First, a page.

Car survival kits are specifically designed to provide survival supplies if you are trapped in or become disabled or lost in your vehicle. They are NOT automobile emergency kits that are designed to help your car not you and generally contain flares, jumper cables, spare fuses, etc. Most folks don’t understand why a car kit is important; however, those same people can vividly recall the news reports of a person pinned in their wrecked car for days living off of water dripping from nearby plant leaves!
Depending upon the type of vehicle you drive, keeping your emergency supplies in a locked trunk may prove them to be inaccessible if you are actually trapped in your vehicle. For such a scenario, you’d want supplies within reach of the passenger compartment. This may not be a problem for a pickup truck, minivan or SUVs where there is access to the entire vehicle and you or your passengers can reach the supplies.
However, sedans with a separate trunk are trickier. Yes, you could be trapped in the driver’s seat and be unable to access your supplies in the trunk. Although, such scenarios have a very low probability and most victims are found before they needed life saving supplies. Although, when it is just my wife and I, I move our kit to the backseat of our sedan. Keeping your car survival kit in the trunk would prove effective for the majority of your extended disabled vehicle or hopelessly lost scenarios. However, being stuck in traffic for an extended period due to weather or major accident could have you wishing for water and some food. Just think about the parking lot known as Interstate 45 from Galveston to Houston any time an evacuation order is given for a hurricane!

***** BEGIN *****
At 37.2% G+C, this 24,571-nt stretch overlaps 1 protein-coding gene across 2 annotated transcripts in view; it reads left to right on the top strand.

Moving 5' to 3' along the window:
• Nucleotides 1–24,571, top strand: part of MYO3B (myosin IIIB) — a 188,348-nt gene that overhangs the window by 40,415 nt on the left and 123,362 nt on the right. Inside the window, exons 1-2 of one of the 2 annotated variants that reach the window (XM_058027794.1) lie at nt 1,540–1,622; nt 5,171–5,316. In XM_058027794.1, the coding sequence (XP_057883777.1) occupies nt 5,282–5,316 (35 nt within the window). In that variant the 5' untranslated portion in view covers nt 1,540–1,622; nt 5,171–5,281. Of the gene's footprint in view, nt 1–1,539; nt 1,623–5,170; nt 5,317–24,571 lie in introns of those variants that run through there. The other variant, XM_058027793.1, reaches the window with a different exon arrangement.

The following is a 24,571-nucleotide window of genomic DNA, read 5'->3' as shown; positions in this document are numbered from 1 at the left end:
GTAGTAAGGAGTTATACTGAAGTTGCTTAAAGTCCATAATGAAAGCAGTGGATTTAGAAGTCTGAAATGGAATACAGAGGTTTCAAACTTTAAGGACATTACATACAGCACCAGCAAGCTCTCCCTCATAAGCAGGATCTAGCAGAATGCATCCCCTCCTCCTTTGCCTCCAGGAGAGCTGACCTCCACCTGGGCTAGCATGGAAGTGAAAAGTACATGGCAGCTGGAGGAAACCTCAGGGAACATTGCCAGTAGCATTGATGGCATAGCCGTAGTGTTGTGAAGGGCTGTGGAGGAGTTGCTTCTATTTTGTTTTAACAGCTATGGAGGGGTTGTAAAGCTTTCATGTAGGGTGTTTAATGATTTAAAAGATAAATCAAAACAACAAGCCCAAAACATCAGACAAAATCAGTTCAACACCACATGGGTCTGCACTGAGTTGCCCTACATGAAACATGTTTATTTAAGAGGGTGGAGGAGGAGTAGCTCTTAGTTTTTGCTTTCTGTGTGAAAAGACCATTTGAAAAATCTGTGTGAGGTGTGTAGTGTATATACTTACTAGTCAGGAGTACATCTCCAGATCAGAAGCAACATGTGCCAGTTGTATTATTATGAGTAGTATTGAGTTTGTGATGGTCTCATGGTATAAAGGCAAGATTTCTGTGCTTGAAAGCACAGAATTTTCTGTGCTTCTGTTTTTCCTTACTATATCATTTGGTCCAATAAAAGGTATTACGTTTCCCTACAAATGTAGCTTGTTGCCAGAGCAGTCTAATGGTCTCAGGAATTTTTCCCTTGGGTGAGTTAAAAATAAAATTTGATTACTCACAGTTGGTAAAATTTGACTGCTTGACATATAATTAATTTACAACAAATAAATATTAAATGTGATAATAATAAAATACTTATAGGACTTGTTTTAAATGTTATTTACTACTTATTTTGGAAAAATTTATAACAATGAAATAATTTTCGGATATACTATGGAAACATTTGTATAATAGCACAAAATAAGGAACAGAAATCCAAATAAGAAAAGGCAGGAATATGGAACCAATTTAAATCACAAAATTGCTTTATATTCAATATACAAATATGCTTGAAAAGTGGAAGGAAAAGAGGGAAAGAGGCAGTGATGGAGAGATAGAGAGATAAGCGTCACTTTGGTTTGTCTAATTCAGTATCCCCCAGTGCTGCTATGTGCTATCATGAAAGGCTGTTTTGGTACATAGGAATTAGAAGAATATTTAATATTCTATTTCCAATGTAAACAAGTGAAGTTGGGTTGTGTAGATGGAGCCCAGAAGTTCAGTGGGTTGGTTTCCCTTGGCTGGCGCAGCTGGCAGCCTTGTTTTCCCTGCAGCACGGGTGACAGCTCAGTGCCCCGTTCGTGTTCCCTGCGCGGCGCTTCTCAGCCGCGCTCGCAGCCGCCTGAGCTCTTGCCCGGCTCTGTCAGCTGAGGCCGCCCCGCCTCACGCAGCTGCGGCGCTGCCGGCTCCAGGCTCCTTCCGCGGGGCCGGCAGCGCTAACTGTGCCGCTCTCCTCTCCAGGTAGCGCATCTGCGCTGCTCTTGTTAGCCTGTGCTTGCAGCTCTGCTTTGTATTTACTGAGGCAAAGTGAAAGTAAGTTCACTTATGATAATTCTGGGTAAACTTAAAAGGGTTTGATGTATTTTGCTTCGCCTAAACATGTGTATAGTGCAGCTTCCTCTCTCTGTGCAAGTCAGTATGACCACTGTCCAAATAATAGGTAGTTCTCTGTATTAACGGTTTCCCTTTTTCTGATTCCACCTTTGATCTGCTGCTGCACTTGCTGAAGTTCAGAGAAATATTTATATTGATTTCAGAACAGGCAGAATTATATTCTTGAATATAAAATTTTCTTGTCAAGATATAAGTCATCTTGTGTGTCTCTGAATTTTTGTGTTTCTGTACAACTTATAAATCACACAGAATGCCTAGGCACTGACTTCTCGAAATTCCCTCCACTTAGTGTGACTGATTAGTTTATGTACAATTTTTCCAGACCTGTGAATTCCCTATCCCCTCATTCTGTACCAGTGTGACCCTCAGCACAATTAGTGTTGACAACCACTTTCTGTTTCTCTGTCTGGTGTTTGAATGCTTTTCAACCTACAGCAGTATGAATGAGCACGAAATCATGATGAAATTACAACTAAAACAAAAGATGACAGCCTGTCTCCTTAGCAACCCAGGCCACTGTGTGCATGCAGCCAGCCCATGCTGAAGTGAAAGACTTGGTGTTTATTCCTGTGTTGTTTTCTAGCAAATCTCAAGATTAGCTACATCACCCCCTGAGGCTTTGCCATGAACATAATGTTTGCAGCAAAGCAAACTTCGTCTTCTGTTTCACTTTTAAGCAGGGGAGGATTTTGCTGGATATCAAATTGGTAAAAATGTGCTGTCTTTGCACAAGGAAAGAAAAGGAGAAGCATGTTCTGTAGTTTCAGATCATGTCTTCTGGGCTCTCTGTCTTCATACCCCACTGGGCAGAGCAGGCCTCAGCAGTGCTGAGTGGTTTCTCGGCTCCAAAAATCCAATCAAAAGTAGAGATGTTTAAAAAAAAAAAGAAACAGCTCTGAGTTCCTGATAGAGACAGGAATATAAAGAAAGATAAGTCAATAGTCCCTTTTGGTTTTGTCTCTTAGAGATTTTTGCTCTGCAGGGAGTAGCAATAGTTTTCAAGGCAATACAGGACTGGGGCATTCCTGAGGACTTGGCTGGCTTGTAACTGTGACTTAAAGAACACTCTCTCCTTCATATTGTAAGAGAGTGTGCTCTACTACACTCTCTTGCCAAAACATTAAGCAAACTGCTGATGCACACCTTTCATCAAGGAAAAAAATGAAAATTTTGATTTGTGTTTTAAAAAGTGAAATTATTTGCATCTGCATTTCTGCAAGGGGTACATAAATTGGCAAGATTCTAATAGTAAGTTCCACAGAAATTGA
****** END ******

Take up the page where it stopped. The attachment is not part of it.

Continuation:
Keep in mind, the storage of food supplies in a hot trunk will shorten the shelf-life of most food products, so refresh them annually. Similarly, certain first aid supplies can become unusable if exposed to long periods of intense heat, so check your supplies at the end of summer and refresh what is not useful.
While there may not be one right answer for where to keep your emergency kits, any amount of forethought will do you well in locating your kits. Keep in mind that every area of the country has different hazard considerations and your car survival kits and storage location should be based upon your higher probability disaster scenarios.
Jim Serre has over 30 years of engineering safety, management consulting and corporate training experience. Additionally, Mr. Serre has over 7 years of experience actively providing the following emergency services:
A certified trainer for FEMA’s Community Emergency Response Team (CERT) curricula
- A certified Disaster Instructor for the American Red Cross
- An American Safety & Health Institute authorized First Responder/CPR Instructor
- Search & Rescue operations
He holds a BSME and an MBA and is currently the President of GetReadyGear, Inc., an emergency preparedness supply and consulting company. He regularly provides consultation to schools, businesses and families related to disaster preparedness planning.